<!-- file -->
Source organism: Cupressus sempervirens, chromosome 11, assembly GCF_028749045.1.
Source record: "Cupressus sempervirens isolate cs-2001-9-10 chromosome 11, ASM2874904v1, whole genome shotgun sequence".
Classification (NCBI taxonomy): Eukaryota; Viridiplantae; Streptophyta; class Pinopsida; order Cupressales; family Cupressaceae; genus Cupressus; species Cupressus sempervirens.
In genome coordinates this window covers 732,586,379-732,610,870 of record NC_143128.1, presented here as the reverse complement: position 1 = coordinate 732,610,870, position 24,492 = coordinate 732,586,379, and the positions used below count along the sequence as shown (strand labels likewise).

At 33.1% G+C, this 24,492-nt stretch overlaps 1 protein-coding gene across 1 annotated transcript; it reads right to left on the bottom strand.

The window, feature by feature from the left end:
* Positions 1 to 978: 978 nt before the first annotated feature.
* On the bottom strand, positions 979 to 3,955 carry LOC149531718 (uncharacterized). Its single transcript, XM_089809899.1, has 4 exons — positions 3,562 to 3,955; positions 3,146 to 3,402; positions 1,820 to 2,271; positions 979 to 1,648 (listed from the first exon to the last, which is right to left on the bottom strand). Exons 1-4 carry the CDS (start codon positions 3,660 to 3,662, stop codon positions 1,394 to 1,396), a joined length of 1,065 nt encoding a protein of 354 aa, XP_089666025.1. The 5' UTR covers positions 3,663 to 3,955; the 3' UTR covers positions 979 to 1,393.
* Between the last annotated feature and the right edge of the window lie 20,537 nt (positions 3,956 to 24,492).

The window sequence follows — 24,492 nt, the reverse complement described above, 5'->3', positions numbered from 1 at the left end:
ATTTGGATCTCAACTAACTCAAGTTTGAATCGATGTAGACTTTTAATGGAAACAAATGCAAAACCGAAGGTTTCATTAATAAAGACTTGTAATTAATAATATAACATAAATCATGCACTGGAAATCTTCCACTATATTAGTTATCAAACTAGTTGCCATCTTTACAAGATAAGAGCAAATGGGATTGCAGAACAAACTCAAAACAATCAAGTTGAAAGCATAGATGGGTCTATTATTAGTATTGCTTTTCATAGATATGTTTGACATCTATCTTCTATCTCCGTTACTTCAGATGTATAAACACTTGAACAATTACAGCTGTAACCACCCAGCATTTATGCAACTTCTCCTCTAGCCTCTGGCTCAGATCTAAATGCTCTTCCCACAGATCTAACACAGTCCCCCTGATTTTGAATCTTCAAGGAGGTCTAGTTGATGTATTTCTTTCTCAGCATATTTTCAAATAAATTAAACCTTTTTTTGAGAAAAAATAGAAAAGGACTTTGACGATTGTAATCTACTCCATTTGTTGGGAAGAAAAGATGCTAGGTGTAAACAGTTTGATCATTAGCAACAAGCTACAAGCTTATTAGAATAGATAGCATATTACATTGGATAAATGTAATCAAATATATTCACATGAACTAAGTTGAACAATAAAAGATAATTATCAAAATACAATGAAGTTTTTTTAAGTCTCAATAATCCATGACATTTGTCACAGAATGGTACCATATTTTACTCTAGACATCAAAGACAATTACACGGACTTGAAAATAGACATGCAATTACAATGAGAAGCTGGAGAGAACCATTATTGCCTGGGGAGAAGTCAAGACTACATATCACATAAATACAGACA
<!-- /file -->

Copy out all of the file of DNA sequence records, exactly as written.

Source organism: Cupressus sempervirens, chromosome 11, assembly GCF_028749045.1.
Source record: "Cupressus sempervirens isolate cs-2001-9-10 chromosome 11, ASM2874904v1, whole genome shotgun sequence".
Classification (NCBI taxonomy): Eukaryota; Viridiplantae; Streptophyta; class Pinopsida; order Cupressales; family Cupressaceae; genus Cupressus; species Cupressus sempervirens.
In genome coordinates this window covers 732,586,379-732,610,870 of record NC_143128.1, presented here as the reverse complement: position 1 = coordinate 732,610,870, position 24,492 = coordinate 732,586,379, and the positions used below count along the sequence as shown (strand labels likewise).

At 33.1% G+C, this 24,492-nt stretch overlaps 1 protein-coding gene across 1 annotated transcript; it reads right to left on the bottom strand.

The window, feature by feature from the left end:
* Positions 1 to 978: 978 nt before the first annotated feature.
* On the bottom strand, positions 979 to 3,955 carry LOC149531718 (uncharacterized). Its single transcript, XM_089809899.1, has 4 exons — positions 3,562 to 3,955; positions 3,146 to 3,402; positions 1,820 to 2,271; positions 979 to 1,648 (listed from the first exon to the last, which is right to left on the bottom strand). Exons 1-4 carry the CDS (start codon positions 3,660 to 3,662, stop codon positions 1,394 to 1,396), a joined length of 1,065 nt encoding a protein of 354 aa, XP_089666025.1. The 5' UTR covers positions 3,663 to 3,955; the 3' UTR covers positions 979 to 1,393.
* Between the last annotated feature and the right edge of the window lie 20,537 nt (positions 3,956 to 24,492).

The window sequence follows — 24,492 nt, the reverse complement described above, 5'->3', positions numbered from 1 at the left end:
ATTTGGATCTCAACTAACTCAAGTTTGAATCGATGTAGACTTTTAATGGAAACAAATGCAAAACCGAAGGTTTCATTAATAAAGACTTGTAATTAATAATATAACATAAATCATGCACTGGAAATCTTCCACTATATTAGTTATCAAACTAGTTGCCATCTTTACAAGATAAGAGCAAATGGGATTGCAGAACAAACTCAAAACAATCAAGTTGAAAGCATAGATGGGTCTATTATTAGTATTGCTTTTCATAGATATGTTTGACATCTATCTTCTATCTCCGTTACTTCAGATGTATAAACACTTGAACAATTACAGCTGTAACCACCCAGCATTTATGCAACTTCTCCTCTAGCCTCTGGCTCAGATCTAAATGCTCTTCCCACAGATCTAACACAGTCCCCCTGATTTTGAATCTTCAAGGAGGTCTAGTTGATGTATTTCTTTCTCAGCATATTTTCAAATAAATTAAACCTTTTTTTGAGAAAAAATAGAAAAGGACTTTGACGATTGTAATCTACTCCATTTGTTGGGAAGAAAAGATGCTAGGTGTAAACAGTTTGATCATTAGCAACAAGCTACAAGCTTATTAGAATAGATAGCATATTACATTGGATAAATGTAATCAAATATATTCACATGAACTAAGTTGAACAATAAAAGATAATTATCAAAATACAATGAAGTTTTTTTAAGTCTCAATAATCCATGACATTTGTCACAGAATGGTACCATATTTTACTCTAGACATCAAAGACAATTACACGGACTTGAAAATAGACATGCAATTACAATGAGAAGCTGGAGAGAACCATTATTGCCTGGGGAGAAGTCAAGACTACATATCACATAAATACAGACA